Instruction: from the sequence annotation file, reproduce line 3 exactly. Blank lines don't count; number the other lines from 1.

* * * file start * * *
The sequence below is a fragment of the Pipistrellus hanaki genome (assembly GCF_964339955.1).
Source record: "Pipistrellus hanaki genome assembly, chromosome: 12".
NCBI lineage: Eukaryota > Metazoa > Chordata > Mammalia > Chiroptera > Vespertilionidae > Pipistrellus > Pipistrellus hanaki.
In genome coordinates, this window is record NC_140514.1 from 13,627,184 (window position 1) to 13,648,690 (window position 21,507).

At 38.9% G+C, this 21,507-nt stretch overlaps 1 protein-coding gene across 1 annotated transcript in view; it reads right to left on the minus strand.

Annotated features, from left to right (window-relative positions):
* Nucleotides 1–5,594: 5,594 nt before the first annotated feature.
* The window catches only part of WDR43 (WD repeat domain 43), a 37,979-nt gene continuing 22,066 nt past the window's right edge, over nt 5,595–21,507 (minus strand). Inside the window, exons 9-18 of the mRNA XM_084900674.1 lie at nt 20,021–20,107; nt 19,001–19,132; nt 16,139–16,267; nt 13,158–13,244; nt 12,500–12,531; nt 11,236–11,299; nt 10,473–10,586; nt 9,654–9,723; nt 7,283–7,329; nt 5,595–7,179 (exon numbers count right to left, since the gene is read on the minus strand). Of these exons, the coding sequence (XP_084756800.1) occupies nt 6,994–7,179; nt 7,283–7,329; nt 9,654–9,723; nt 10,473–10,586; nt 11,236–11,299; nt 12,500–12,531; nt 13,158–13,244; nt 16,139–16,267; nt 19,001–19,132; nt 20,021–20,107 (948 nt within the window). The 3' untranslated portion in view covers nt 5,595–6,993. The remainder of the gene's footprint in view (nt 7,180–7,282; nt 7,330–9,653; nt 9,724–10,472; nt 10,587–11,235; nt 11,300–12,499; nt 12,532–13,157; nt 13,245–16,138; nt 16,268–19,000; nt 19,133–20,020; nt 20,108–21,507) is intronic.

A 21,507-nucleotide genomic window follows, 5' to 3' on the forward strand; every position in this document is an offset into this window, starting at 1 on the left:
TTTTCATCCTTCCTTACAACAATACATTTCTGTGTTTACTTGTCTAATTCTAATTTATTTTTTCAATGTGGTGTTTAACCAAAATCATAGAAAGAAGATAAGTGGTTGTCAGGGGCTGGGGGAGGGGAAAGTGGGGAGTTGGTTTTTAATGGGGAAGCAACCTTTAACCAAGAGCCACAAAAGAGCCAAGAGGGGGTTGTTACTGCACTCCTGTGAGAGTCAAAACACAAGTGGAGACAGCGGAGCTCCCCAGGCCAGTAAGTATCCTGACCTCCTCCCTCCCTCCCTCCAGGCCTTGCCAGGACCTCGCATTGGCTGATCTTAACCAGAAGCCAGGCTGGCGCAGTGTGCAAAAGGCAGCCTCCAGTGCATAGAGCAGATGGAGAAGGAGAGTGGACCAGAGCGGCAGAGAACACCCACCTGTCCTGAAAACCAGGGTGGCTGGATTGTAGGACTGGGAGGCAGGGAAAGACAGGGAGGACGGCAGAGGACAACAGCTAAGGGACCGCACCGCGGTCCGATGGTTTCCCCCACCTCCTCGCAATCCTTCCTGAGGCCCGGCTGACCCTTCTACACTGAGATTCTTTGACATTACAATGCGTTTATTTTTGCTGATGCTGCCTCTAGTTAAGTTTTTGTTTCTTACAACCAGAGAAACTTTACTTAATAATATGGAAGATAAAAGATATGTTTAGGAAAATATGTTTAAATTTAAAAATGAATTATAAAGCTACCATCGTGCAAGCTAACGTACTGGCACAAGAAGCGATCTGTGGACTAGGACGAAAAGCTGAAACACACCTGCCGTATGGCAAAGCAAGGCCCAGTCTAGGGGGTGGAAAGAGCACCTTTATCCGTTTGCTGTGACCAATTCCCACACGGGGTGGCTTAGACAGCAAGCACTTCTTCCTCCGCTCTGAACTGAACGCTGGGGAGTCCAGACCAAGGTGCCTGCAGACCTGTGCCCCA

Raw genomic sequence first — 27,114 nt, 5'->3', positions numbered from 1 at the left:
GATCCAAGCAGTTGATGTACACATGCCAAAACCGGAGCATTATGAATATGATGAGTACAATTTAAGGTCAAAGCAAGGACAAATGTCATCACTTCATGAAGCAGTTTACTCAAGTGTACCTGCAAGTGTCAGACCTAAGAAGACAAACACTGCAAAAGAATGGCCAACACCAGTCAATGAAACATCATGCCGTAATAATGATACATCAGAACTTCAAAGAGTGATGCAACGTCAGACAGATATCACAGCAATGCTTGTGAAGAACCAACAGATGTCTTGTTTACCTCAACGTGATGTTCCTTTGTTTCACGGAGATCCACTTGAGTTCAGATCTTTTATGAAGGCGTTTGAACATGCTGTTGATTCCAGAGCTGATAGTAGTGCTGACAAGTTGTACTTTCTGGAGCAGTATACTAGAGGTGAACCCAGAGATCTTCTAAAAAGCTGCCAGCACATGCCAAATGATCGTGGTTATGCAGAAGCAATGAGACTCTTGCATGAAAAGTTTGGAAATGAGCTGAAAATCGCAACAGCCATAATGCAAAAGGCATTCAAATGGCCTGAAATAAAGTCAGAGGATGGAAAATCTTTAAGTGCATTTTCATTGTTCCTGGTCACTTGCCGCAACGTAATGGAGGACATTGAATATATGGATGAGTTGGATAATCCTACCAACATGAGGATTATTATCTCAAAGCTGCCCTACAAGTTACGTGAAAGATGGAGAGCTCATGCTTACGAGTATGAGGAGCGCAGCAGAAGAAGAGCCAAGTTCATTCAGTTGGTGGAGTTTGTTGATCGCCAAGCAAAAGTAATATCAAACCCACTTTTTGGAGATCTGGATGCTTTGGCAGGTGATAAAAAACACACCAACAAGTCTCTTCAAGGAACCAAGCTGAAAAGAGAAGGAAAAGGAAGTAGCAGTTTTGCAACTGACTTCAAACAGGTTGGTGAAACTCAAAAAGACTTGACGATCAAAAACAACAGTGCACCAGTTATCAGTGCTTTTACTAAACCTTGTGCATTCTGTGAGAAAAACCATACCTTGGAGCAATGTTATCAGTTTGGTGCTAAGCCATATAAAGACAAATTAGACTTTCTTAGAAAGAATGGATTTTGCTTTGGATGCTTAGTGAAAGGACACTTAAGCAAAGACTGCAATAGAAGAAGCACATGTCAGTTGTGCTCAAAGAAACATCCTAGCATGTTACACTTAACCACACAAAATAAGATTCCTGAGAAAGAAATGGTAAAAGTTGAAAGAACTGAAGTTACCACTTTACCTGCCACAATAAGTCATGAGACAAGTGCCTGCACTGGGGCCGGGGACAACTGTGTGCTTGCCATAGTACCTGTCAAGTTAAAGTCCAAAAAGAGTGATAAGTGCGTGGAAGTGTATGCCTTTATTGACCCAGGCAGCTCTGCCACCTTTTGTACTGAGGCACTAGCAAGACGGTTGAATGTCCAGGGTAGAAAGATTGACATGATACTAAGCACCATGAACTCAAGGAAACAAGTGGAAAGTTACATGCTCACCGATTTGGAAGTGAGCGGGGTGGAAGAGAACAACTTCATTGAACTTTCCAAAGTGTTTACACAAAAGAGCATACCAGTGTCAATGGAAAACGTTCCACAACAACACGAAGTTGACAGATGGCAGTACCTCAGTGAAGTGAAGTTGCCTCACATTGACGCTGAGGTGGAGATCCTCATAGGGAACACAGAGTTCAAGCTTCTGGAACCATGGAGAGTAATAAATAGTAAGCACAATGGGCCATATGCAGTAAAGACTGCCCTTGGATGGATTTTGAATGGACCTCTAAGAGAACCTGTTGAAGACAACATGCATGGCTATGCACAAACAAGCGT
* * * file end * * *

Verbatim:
NCBI lineage: Eukaryota > Metazoa > Chordata > Mammalia > Chiroptera > Vespertilionidae > Pipistrellus > Pipistrellus hanaki.